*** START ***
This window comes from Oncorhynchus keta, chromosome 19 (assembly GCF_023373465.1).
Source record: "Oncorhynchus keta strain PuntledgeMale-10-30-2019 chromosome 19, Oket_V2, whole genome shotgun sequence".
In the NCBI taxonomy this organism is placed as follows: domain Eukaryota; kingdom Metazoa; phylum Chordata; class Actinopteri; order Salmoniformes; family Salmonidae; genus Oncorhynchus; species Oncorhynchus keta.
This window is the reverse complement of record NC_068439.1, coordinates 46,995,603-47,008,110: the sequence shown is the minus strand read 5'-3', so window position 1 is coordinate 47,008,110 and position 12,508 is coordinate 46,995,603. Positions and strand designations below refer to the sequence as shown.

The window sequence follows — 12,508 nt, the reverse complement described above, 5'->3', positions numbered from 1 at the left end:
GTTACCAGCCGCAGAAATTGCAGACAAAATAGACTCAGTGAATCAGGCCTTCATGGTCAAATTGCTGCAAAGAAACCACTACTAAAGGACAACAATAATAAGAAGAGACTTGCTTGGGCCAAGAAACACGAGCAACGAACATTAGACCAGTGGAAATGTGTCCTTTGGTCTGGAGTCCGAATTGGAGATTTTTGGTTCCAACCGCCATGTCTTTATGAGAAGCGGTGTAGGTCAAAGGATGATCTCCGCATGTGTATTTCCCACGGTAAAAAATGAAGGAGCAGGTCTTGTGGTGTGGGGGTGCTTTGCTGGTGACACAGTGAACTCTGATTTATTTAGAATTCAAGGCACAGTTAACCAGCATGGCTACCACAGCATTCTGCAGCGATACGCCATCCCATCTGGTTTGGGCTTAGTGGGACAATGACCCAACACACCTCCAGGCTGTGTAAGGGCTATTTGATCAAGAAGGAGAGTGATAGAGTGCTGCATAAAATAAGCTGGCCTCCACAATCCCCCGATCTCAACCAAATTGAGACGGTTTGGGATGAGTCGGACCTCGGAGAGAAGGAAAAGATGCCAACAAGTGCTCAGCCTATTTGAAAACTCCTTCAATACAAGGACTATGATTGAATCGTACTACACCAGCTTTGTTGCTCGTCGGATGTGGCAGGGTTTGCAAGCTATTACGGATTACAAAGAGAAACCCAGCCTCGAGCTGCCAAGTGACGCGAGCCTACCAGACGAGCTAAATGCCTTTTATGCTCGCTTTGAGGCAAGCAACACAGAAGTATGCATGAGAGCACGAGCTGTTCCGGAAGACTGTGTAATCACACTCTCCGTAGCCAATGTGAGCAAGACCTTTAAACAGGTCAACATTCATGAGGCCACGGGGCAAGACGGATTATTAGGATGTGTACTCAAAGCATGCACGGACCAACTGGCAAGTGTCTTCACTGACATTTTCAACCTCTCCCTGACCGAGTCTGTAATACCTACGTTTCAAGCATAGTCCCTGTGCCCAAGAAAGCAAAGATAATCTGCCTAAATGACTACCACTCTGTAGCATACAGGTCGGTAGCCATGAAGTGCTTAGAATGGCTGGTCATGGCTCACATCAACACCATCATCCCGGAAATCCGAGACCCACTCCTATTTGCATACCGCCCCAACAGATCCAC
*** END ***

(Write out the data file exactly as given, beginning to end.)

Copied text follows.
This window comes from Oncorhynchus keta, chromosome 19 (assembly GCF_023373465.1).
Source record: "Oncorhynchus keta strain PuntledgeMale-10-30-2019 chromosome 19, Oket_V2, whole genome shotgun sequence".
In the NCBI taxonomy this organism is placed as follows: domain Eukaryota; kingdom Metazoa; phylum Chordata; class Actinopteri; order Salmoniformes; family Salmonidae; genus Oncorhynchus; species Oncorhynchus keta.
This window is the reverse complement of record NC_068439.1, coordinates 46,995,603-47,008,110: the sequence shown is the minus strand read 5'-3', so window position 1 is coordinate 47,008,110 and position 12,508 is coordinate 46,995,603. Positions and strand designations below refer to the sequence as shown.

The window sequence follows — 12,508 nt, the reverse complement described above, 5'->3', positions numbered from 1 at the left end:
GTTACCAGCCGCAGAAATTGCAGACAAAATAGACTCAGTGAATCAGGCCTTCATGGTCAAATTGCTGCAAAGAAACCACTACTAAAGGACAACAATAATAAGAAGAGACTTGCTTGGGCCAAGAAACACGAGCAACGAACATTAGACCAGTGGAAATGTGTCCTTTGGTCTGGAGTCCGAATTGGAGATTTTTGGTTCCAACCGCCATGTCTTTATGAGAAGCGGTGTAGGTCAAAGGATGATCTCCGCATGTGTATTTCCCACGGTAAAAAATGAAGGAGCAGGTCTTGTGGTGTGGGGGTGCTTTGCTGGTGACACAGTGAACTCTGATTTATTTAGAATTCAAGGCACAGTTAACCAGCATGGCTACCACAGCATTCTGCAGCGATACGCCATCCCATCTGGTTTGGGCTTAGTGGGACAATGACCCAACACACCTCCAGGCTGTGTAAGGGCTATTTGATCAAGAAGGAGAGTGATAGAGTGCTGCATAAAATAAGCTGGCCTCCACAATCCCCCGATCTCAACCAAATTGAGACGGTTTGGGATGAGTCGGACCTCGGAGAGAAGGAAAAGATGCCAACAAGTGCTCAGCCTATTTGAAAACTCCTTCAATACAAGGACTATGATTGAATCGTACTACACCAGCTTTGTTGCTCGTCGGATGTGGCAGGGTTTGCAAGCTATTACGGATTACAAAGAGAAACCCAGCCTCGAGCTGCCAAGTGACGCGAGCCTACCAGACGAGCTAAATGCCTTTTATGCTCGCTTTGAGGCAAGCAACACAGAAGTATGCATGAGAGCACGAGCTGTTCCGGAAGACTGTGTAATCACACTCTCCGTAGCCAATGTGAGCAAGACCTTTAAACAGGTCAACATTCATGAGGCCACGGGGCAAGACGGATTATTAGGATGTGTACTCAAAGCATGCACGGACCAACTGGCAAGTGTCTTCACTGACATTTTCAACCTCTCCCTGACCGAGTCTGTAATACCTACGTTTCAAGCATAGTCCCTGTGCCCAAGAAAGCAAAGATAATCTGCCTAAATGACTACCACTCTGTAGCATACAGGTCGGTAGCCATGAAGTGCTTAGAATGGCTGGTCATGGCTCACATCAACACCATCATCCCGGAAATCCGAGACCCACTCCTATTTGCATACCGCCCCAACAGATCCAC